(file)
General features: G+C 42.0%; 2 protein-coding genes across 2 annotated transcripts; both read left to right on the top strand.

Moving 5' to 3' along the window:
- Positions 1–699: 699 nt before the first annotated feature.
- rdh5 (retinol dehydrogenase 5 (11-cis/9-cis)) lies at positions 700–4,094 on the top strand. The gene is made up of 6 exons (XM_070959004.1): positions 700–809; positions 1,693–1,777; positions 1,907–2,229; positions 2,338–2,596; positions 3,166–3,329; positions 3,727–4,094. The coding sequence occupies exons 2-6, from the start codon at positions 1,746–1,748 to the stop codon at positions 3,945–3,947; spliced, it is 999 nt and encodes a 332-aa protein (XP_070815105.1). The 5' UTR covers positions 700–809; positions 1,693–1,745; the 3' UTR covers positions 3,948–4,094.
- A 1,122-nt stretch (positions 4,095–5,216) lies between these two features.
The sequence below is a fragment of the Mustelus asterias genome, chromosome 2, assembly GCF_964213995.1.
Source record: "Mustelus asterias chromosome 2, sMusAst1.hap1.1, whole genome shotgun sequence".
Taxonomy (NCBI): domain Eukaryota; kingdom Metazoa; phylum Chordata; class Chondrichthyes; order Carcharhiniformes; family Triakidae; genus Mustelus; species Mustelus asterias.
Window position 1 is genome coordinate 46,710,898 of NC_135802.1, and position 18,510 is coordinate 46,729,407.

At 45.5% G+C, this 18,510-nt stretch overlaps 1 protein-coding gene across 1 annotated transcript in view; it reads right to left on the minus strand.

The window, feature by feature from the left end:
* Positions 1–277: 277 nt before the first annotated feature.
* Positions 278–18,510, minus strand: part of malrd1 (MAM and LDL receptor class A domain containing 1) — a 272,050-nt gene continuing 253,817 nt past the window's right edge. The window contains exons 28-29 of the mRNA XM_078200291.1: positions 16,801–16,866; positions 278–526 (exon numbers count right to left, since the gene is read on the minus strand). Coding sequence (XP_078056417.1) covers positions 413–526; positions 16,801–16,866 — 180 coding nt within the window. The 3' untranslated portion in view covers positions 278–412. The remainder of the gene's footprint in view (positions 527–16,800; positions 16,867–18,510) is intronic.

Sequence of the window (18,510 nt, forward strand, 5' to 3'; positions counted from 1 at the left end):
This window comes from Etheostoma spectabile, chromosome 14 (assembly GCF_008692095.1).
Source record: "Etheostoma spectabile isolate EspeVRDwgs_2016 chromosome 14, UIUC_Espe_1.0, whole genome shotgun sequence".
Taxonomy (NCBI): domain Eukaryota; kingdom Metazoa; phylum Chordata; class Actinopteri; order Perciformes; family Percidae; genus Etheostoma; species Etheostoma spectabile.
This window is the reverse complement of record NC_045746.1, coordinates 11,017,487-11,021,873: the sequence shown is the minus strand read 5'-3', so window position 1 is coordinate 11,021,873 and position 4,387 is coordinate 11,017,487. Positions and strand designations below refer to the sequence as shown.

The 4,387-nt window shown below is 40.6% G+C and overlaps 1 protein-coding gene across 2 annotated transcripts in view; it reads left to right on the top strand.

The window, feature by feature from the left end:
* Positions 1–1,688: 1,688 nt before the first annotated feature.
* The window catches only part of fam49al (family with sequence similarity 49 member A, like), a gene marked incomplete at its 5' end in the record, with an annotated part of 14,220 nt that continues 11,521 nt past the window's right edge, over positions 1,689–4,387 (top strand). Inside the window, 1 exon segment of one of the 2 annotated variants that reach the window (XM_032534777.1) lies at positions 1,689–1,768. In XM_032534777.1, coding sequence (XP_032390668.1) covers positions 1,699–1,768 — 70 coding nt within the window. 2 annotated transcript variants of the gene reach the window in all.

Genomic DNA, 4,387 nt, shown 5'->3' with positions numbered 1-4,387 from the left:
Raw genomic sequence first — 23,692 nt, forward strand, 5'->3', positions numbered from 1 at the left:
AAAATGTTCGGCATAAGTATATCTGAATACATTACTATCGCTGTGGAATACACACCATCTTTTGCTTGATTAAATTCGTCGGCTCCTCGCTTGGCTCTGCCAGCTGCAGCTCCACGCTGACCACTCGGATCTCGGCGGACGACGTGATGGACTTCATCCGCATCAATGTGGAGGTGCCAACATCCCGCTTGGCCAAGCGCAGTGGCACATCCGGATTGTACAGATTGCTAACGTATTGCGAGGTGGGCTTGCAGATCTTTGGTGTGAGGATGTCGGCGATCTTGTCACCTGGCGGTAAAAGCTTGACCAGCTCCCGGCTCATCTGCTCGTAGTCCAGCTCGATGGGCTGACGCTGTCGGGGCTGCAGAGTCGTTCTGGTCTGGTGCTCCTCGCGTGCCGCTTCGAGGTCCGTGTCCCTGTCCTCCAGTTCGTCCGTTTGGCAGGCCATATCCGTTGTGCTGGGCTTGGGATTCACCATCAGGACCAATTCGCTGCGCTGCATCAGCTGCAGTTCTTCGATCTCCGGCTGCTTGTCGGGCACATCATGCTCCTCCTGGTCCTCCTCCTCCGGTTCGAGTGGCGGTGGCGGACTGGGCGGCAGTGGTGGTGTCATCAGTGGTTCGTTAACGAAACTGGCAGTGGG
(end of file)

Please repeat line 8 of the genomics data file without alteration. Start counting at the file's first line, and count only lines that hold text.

Taxonomy (NCBI): domain Eukaryota; kingdom Metazoa; phylum Chordata; class Chondrichthyes; order Carcharhiniformes; family Triakidae; genus Mustelus; species Mustelus asterias.